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Commissioner Dermot Shea talks on Twitter live this morning.

The number of police officers out with COVID-19 is now up to 15% of the uniform and non-uniform force, NYPD commissioner Dermot Shea said in an on-line discussion Tuesday morning, with an estimated 5,600 officers out on sick leave.

He said 1,200 cops have also tested positive for coronavirus, and he expects the number to rise in the coming days. Nevertheless, Shea believes they are coming to a “plateau” of the cases as the department practices social distancing and takes other precautions to prevent the virus spread.

But just like the rest of the population, the commissioner noted, 80% of those who get the virus have “mild symptoms.” Shea added that 17 officers were returning to work after having recovered from the virus and expects others will return shortly.

However, he mourned the five members of the department who died from the contagion and he cautioned those with pre-existing conditions or have a potentially higher risk to steer clear from taking chances.

“We are trying to make common sense decision, so we ask people to tell us of their pre-existing medical conditions – we are generous with our benefits and our officers get unlimited sick time though most don’t go sick that often,” Shea said. “We have a process in place and we ask officers to tell us about it – the little we do know is that this disease is particularly tough on the elderly and anyone with pre-existing conditions. While the sick numbers are moving up, we don’t want you sick in the workplace – we need you to get better and we will keep it going until you get back.”

Shea said those officers who get sick can talk to the staff of NYPD doctors who will review each case to determine if a test is needed.

“We have people coming back to work, we have people coming back after testing positive for COVID-19, we have people stepping in where people are dropping off. But we don’t want people coming to work sick.”

Shea said he is working with the police unions to make testing more available for officers. He said however that if an officer has mild symptoms, they may not get a test – tests are for those who are really sick.

“It’s really important to keep the front line defenders okay so we are working with the unions to boost up testing availability for our police officers and to boost that capacity so that officer and their families get answers to stay positive,” said Shea, adding that most people do not need a hospital and that 80 percent will have light symptoms and fully recover, but “some people are getting hit hard and we must watch out for everyone.”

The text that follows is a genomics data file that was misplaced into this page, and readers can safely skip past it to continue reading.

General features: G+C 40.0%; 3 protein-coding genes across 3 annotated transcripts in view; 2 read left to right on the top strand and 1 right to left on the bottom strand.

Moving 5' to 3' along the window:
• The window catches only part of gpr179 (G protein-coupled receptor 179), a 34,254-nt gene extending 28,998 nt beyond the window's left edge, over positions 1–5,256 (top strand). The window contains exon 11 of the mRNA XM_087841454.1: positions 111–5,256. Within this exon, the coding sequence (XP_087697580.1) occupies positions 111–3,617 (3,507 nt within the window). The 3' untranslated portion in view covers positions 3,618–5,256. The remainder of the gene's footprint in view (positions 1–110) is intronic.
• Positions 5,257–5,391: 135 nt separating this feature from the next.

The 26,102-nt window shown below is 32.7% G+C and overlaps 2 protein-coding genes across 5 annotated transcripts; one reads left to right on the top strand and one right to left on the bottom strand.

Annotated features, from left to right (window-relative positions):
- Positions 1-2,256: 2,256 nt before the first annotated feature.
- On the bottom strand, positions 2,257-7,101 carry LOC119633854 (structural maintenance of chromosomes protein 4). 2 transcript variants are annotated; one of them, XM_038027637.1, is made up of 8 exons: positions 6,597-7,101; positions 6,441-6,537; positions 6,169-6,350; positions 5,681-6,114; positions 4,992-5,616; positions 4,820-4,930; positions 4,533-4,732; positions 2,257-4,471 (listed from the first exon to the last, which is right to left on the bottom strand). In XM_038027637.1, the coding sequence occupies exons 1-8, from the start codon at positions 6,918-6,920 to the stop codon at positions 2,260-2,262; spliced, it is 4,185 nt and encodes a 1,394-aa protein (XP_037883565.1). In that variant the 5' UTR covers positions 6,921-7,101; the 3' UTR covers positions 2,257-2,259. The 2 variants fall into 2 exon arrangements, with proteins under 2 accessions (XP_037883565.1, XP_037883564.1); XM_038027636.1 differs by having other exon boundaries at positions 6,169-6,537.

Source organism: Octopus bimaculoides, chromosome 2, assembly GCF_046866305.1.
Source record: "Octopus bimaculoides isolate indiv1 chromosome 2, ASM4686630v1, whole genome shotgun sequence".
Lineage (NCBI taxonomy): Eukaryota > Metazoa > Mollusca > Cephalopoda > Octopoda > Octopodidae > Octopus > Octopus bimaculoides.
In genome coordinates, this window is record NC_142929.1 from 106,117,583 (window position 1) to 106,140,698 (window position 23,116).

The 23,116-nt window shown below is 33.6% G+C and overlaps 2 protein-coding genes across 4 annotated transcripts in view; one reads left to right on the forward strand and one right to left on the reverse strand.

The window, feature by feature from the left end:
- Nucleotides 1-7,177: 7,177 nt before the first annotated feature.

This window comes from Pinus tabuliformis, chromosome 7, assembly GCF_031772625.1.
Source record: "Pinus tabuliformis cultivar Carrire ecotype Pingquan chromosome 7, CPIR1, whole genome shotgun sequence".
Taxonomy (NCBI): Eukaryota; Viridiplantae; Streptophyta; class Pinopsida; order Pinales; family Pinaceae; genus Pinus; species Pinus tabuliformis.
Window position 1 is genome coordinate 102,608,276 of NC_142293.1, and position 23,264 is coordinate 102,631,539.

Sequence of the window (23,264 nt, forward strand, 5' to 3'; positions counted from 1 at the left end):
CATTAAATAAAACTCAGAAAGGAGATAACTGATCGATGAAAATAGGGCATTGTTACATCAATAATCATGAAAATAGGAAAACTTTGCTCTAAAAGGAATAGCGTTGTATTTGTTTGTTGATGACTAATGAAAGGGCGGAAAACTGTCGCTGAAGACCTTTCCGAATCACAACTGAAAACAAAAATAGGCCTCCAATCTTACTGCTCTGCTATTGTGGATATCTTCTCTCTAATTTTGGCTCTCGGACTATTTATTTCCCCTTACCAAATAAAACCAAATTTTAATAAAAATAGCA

The department is also making sure officers have all the protective gear they need. That includes having Tyvek protective suits for officers who go into homes to investigate deaths and other crimes. He said the NYPD is fully supplied with protective gear on hand.

Shea said it was unclear at this time whether an officer with COVID-19 is determined to have a “line of duty” injury because it is unclear where an officer was determined to have gotten the contagion in the first place.

He said police are instructed to stay outside of situations where EMS is working with any person who is sick or suspected of having coronavirus.

Precincts were also being cleaned constantly and the department has hired additional cleaners to sanitize stationhouses. Officers are also stationed outside the precincts to limit the number of people coming inside and give proper instructions to the public on how to file reports.

“We have Tyvek suits on demand when have to go into crime scenes – we have masks on hand, cleaning supplies on hands and hands sanitizer and I hope you are using it generously – the best way to avoid this is to stay apart from people and wash hands frequently,” Shea said.

Shea said that while they deal with the COVID-19 crisis, his officers continue to make gun arrests, investigate homicides and officers in the Bronx yesterday delivered a baby. He said some detectives were even delivering groceries to seniors who must stay inside so not to risk getting the virus.

At this point, Shea said there is no need for 12-hour shifts and he said all precincts and commands are properly manned. He said crime has also dropped significantly, taking some pressure off officers as most people stay inside.

Despite the problems of officers coming down with coronavirus, Shea said officers are still out enforcing social distancing and visiting sites that can potentially become gathering places where people might cluster and infect one another.

Shea complimented officers saying ‘we have the best people on earth – thank you for your sacrifice and we will never forget those who have given everything.”

Governor Andrew Cuomo reported Tuesday that 43,139 people in New York City have been confirmed with COVID-19.

This story originally appeared on amny.com

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